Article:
Ann Coulter tells England's Independent that the French are "a bunch of faggots," mocks Pakistanis ("Poor little Pakis"), and says that "To get into university without achievement or grades, you wanna have a name like Shafiqua, Jeffrika or Leroy."
Yeah, I know -- just another day at the office for Coulter. But some of these are new riffs, aren't they? And they're riffs she couldn't get away with on American TV or in American newspapers and magazines. It's bizarre, but she really could go on the air in America and say that "the best way to talk to [liberals] is to hit them in the head with a baseball bat" (as she does here), and I really think she could kinda-sorta-but-not-quite say that all Muslims are terrorists (as she does here -- "The question is not, 'Are all Muslims terrorists?' The question is, 'Are all terrorists Muslims?' And the answer is yes - every one I have to worry about"), without fearing that she'd be banished to the media margins. But "faggot" and black-baiting and possibly even Paki-bashing would be over the line.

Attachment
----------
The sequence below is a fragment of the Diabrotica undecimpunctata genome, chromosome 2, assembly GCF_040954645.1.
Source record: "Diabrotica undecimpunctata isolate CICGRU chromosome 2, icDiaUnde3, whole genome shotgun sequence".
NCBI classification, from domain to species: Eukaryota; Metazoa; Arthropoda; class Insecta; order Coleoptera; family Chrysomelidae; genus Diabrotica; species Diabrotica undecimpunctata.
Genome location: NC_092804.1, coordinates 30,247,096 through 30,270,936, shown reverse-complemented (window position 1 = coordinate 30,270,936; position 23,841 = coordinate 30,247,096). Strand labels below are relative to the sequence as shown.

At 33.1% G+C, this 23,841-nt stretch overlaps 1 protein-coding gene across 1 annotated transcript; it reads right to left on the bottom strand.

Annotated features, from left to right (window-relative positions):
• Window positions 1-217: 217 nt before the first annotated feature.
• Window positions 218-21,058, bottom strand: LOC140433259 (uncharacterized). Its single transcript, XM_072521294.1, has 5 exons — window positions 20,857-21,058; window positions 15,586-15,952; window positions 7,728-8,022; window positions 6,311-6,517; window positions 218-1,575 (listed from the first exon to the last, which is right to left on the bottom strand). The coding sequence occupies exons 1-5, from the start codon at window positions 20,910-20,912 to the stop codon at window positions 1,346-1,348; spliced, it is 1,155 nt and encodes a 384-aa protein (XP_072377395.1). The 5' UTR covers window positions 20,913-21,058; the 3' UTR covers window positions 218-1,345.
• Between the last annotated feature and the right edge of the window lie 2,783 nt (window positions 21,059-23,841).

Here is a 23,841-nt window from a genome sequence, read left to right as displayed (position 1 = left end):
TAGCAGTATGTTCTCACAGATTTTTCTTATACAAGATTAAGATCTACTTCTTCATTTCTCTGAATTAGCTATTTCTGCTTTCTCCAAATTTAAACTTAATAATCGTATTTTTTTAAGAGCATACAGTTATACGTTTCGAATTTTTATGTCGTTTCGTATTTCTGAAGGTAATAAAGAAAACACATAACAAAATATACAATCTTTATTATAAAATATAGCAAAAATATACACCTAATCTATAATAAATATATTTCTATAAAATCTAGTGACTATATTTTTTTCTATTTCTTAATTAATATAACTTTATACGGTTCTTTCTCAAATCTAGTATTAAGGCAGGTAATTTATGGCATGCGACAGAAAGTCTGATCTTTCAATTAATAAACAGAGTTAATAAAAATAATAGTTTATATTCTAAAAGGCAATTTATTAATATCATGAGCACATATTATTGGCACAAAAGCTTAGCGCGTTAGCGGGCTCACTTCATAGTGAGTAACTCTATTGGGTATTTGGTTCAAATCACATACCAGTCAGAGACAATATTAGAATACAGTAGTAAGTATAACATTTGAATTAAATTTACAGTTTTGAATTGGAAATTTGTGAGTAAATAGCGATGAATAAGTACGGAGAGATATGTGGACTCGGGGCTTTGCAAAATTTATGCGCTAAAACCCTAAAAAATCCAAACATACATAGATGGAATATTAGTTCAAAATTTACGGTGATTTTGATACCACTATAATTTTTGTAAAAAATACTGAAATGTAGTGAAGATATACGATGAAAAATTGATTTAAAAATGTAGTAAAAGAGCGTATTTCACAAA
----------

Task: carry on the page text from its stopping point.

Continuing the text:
Is Coulter shrewd enough to know that she can say this stuff overseas and there won't be any blowback -- that when her new book comes out she'll still be invited on warm-and-fuzzy soft-news morning TV and treated as an entertainer, the angry-seeming but ultimately harmless Don Rickles of American political punditry? Or is it just that no American has bothered trying to elicit this sort of talk from her -- possibly because American reporters and American TV talking heads see Coulter, regardless of the vileness of her words, as one of their own, someone who's in their clique, someone whose career they don't want to harm?
If an American interviewer got her to say "faggot" on the air, or to insult "Leroy," it would be a public service and great TV. But it would require an interviewer who wasn't willing to play Coulter's game. Do we have such an interviewer in America?